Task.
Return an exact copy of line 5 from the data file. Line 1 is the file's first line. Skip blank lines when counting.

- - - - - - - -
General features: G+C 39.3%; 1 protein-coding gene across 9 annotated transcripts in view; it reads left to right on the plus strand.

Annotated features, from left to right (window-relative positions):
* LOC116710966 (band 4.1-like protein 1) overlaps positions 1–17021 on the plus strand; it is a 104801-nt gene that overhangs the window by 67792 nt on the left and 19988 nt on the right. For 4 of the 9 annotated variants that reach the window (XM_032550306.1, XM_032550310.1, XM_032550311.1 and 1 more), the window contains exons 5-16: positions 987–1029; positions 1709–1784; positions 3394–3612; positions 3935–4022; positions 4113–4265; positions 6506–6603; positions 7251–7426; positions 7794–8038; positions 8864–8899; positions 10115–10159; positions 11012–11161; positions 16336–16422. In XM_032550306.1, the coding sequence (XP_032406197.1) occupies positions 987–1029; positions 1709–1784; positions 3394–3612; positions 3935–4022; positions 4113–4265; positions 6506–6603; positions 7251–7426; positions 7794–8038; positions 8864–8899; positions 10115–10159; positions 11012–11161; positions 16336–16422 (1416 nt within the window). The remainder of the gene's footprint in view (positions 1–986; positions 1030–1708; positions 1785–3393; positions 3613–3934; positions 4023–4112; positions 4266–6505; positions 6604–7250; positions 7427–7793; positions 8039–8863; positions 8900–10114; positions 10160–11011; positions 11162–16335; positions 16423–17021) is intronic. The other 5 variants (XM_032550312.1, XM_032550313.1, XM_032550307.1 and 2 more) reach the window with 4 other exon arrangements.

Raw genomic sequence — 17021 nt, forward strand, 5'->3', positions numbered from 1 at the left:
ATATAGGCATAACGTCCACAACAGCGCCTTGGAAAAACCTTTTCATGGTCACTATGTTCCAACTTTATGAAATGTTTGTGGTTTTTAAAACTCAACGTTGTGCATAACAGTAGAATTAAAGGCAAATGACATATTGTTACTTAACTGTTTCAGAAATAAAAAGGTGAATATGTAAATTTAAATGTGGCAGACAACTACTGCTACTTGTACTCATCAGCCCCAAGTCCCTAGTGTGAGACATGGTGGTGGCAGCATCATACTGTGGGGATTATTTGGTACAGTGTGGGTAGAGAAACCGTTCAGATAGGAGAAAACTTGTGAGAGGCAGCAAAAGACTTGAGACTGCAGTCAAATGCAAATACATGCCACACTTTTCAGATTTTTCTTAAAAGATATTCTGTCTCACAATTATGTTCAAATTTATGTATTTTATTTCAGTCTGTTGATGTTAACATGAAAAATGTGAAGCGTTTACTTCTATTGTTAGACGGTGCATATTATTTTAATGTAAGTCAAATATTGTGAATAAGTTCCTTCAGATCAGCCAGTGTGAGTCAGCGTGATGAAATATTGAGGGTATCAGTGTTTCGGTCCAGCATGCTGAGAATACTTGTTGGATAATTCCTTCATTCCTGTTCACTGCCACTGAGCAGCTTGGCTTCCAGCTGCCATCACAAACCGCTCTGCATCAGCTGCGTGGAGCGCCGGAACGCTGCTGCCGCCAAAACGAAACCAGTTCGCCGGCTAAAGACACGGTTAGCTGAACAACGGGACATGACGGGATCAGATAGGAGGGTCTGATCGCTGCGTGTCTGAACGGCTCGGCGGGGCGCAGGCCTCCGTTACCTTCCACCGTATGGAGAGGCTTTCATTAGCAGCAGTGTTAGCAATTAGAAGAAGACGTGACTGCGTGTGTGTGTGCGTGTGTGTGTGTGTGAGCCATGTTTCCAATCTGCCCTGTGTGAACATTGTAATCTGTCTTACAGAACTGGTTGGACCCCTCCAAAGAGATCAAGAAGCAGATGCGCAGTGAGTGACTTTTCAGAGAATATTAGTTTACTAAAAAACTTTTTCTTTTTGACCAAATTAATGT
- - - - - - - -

ATATAGGCATAACGTCCACAACAGCGCCTTGGAAAAACCTTTTCATGGTCACTATGTTCCAACTTTATGAAATGTTTGTGGTTTTTAAAACTCAACGTTGTGCATAACAGTAGAATTAAAGGCAAATGACATATTGTTACTTAACTGTTTCAGAAATAAAAAGGTGAATATGTAAATTTAAATGTGGCAGACAACTACTGCTACTTGTACTCATCAGCCCCAAGTCCCTAGTGTGAGACATGGTGGTGGCAGCATCATACTGTGGGGATTATTTGGTACAGTGTGGGTAGAGAAACCGTTCAGATAGGAGAAAACTTGTGAGAGGCAGCAAAAGACTTGAGACTGCAGTCAAATGCAAATACATGCCACACTTTTCAGATTTTTCTTAAAAGATATTCTGTCTCACAATTATGTTCAAATTTATGTATTTTATTTCAGTCTGTTGATGTTAACATGAAAAATGTGAAGCGTTTACTTCTATTGTTAGACGGTGCATATTATTTTAATGTAAGTCAAATATTGTGAATAAGTTCCTTCAGATCAGCCAGTGTGAGTCAGCGTGATGAAATATTGAGGGTATCAGTGTTTCGGTCCAGCATGCTGAGAATACTTGTTGGATAATTCCTTCATTCCTGTTCACTGCCACTGAGCAGCTTGGCTTCCAGCTGCCATCACAAACCGCTCTGCATCAGCTGCGTGGAGCGCCGGAACGCTGCTGCCGCCAAAACGAAACCAGTTCGCCGGCTAAAGACACGGTTAGCTGAACAACGGGACATGACGGGATCAGATAGGAGGGTCTGATCGCTGCGTGTCTGAACGGCTCGGCGGGGCGCAGGCCTCCGTTACCTTCCACCGTATGGAGAGGCTTTCATTAGCAGCAGTGTTAGCAATTAGAAGAAGACGTGACTGCGTGTGTGTGTGCGTGTGTGTGTGTGTGAGCCATGTTTCCAATCTGCCCTGTGTGAACATTGTAATCTGTCTTACAGAACTGGTTGGACCCCTCCAAAGAGATCAAGAAGCAGATGCGCAGTGAGTGACTTTTCAGAGAATATTAGTTTACTAAAAAACTTTTTCTTTTTGACCAAATTAATGT